dpcreferee’s 2017 op-ed on Union County’s failure to save with DPC proved to be almost spot on.

In February 2017, I sent the op-ed piece below to the Charlotte Observer. It was not selected for publication. But it has been proven accurate in a detailed, independent study by team of health care actuaries from a firm of highly regarded actuaries known widely for its health care work. The study was prepared forContinue reading “dpcreferee’s 2017 op-ed on Union County’s failure to save with DPC proved to be almost spot on.”

DPC and the pandemic: more capable than FFS? Or less?

DPC advocates are talking a lot these days about how a pandemic shows the superiority of direct primary care. Today, I learned this. Along with individualized medicine and the flexibility of fewer patients, however, comes one negative side effect: as Dr. Donohoe puts it, “the biggest roadblock to more people doing Direct Care pediatrics isContinue reading “DPC and the pandemic: more capable than FFS? Or less?”

Dr Priceline’s downstream cost reduction plan cannot simply be scaled up.

Dr. Lee Gross of Epiphany, a direct primary care leader, brags about the great discounts he gets for his patients on downstream procedures like advanced radiology. And, specifically, he proudly lets us know that a big part of this involves accessing advanced equipment during slack hours. This is, of course, the same strategy by whichContinue reading “Dr Priceline’s downstream cost reduction plan cannot simply be scaled up.”

Making cost reduction claims more honest and helpful to decision-makers — random thoughts.

Claims of cost reductions need to look comprehensively at all costs. Consider this chart from an Iora presentation of some years ago. The net drop in spending would look a lot bigger if prescription drugs (the green bar) were not part of the picture. But, a lot of how primary care, direct or otherwise, worksContinue reading “Making cost reduction claims more honest and helpful to decision-makers — random thoughts.”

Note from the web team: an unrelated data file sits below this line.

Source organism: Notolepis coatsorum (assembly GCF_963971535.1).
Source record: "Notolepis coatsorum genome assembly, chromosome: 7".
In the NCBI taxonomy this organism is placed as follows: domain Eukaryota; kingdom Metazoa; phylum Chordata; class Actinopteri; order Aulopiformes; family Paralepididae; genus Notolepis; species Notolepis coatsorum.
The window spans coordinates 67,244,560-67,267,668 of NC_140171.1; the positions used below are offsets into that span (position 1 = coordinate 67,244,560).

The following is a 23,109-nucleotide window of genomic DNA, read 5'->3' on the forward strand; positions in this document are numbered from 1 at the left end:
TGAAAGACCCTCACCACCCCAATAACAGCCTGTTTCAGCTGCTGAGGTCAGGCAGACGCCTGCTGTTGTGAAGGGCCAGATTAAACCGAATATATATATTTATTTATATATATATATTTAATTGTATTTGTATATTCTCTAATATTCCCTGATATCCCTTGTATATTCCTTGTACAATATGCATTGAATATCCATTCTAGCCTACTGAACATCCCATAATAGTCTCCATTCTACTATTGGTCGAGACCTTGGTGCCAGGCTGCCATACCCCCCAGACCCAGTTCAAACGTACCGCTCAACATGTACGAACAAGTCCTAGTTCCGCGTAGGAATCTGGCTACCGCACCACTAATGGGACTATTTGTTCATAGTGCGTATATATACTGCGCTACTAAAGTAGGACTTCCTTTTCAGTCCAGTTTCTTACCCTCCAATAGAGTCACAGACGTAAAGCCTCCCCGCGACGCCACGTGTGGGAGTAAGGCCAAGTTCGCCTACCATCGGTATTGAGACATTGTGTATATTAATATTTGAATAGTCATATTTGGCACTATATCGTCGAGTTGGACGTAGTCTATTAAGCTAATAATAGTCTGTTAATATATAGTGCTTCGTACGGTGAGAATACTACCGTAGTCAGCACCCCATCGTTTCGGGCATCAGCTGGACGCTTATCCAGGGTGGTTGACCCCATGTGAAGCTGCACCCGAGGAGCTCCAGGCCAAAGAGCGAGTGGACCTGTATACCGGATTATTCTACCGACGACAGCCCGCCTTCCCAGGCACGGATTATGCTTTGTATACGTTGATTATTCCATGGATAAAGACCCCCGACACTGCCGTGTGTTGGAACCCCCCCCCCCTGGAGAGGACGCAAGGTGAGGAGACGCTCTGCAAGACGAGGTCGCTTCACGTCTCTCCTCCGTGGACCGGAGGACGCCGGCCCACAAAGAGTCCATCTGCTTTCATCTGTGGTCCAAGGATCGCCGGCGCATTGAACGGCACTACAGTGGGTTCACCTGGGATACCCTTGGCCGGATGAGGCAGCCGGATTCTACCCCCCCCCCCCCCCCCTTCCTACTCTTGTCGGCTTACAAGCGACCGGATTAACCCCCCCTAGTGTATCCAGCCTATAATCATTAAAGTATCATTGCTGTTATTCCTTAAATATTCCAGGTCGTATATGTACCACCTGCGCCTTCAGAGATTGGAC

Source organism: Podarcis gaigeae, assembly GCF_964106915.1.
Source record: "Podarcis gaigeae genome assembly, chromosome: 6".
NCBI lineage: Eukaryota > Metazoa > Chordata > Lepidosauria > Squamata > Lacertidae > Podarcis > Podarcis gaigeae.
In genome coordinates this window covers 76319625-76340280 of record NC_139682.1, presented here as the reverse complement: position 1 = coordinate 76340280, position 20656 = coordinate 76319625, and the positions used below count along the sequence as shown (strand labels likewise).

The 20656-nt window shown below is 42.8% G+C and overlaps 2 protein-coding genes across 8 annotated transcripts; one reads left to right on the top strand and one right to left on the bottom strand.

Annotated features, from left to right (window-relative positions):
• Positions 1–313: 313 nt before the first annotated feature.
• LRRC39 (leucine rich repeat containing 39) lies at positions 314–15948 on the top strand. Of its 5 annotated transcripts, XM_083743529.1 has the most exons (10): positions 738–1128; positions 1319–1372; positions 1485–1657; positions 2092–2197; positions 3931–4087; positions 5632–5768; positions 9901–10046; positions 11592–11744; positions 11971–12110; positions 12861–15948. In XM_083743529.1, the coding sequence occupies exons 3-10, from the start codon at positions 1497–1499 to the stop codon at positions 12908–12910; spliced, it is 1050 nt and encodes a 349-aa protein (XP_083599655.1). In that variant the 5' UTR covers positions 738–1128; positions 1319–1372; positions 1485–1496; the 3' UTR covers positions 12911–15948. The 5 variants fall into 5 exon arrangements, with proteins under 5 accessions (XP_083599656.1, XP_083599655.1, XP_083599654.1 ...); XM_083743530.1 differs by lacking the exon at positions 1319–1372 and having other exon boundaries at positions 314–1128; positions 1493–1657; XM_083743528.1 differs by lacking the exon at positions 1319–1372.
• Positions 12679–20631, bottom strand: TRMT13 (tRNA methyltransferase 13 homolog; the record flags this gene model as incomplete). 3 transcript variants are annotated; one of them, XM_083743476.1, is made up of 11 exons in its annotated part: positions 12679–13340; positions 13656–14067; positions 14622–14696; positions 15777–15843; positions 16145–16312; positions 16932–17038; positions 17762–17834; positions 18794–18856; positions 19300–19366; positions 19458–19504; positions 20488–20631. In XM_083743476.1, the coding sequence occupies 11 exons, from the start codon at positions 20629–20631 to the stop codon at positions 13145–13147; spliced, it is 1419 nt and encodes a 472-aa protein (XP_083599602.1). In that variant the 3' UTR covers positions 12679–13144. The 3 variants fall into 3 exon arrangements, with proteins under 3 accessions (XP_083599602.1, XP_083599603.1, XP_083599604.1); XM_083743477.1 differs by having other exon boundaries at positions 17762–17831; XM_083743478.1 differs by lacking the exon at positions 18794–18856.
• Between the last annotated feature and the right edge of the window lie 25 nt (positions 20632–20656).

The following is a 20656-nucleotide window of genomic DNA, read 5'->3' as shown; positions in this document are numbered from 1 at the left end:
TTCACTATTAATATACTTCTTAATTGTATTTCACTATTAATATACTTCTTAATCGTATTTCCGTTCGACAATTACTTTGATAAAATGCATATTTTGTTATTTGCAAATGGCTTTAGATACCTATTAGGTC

A moment of clarity about selection bias – at a DPC summit.

At 2019 Summit, Mike Tuggy, MD, FAAFP, presented this: What Have Primary Care Practices Provided to Employers Who Invested in Primary Care? The Results Speak for Themselves–Reports from Across the U.S.2019 DPCSummit62019 Direct Primary Care (DPC) Summit His presentation began with high praise for Qliance and others. He suggested that these models might be usedContinue reading “A moment of clarity about selection bias – at a DPC summit.”

Dr Rice’s “DPC saves money” fantasy.

When the third word of an article with a quantitative angle is hyperlinked to an article by the same author, an MD who also holds an MBA, and the linked article reveals that the author can not actually calculate “markup” correctly, look hard at both pieces. Behold Why direct primary care is the future byContinue reading “Dr Rice’s “DPC saves money” fantasy.”

DPC + Cat is not a good substitute for full ACA Medicaid expansion

When Brain Forrest MD, the founder of the Access Healthcare direct primary care clinic, does legislative advocacy at, for example, the United States Senate, he shows the data of the foregoing chart. It’s from a 2013 course project by three NC State post-baccalaureate management students. He advocates pro-DPC legislation, apparently telling policy makers that theContinue reading “DPC + Cat is not a good substitute for full ACA Medicaid expansion”

A calculus of mOOP

DPC practitioners seeking to recruit insured patients often tout that the cash costs for primary care services and/or for downstream services procured through the DPC entity (e.g., advanced radiology) might be lower than even the patient cost-share for the same services procured under the insurance policy, especially high deductible policies. Patients should, however, carefully considerContinue reading “A calculus of mOOP”

The only bona fide university study of DPC has a message: “There’s no data.”

Health Programs Group, University of Wisconsin School of Medicine and Public Health, Population Health Institute. Direct Primary Care (DPC): Potential Impact on Cost, Quality, Health Outcomes, and Provider Workforce Capacity, A Review of Existing Experience & Questions for Evaluation, October 8, 2019. On-line publication. The thing speaks for itself, acknowledging potential and noting absence ofContinue reading “The only bona fide university study of DPC has a message: “There’s no data.””

Spin doctor says DPC saves 85%. Don’t bet on it.

In a May 2018 “Policy Position” for the John Locke Foundation, Kathleen Restrepo wrote the following: A study conducted by University of North Carolina and North Carolina State University researchers found that patients seeking treatment from Access Healthcare, a direct-care practice located in Apex, North Carolina, spent 85 percent less on total health care spendingContinue reading “Spin doctor says DPC saves 85%. Don’t bet on it.”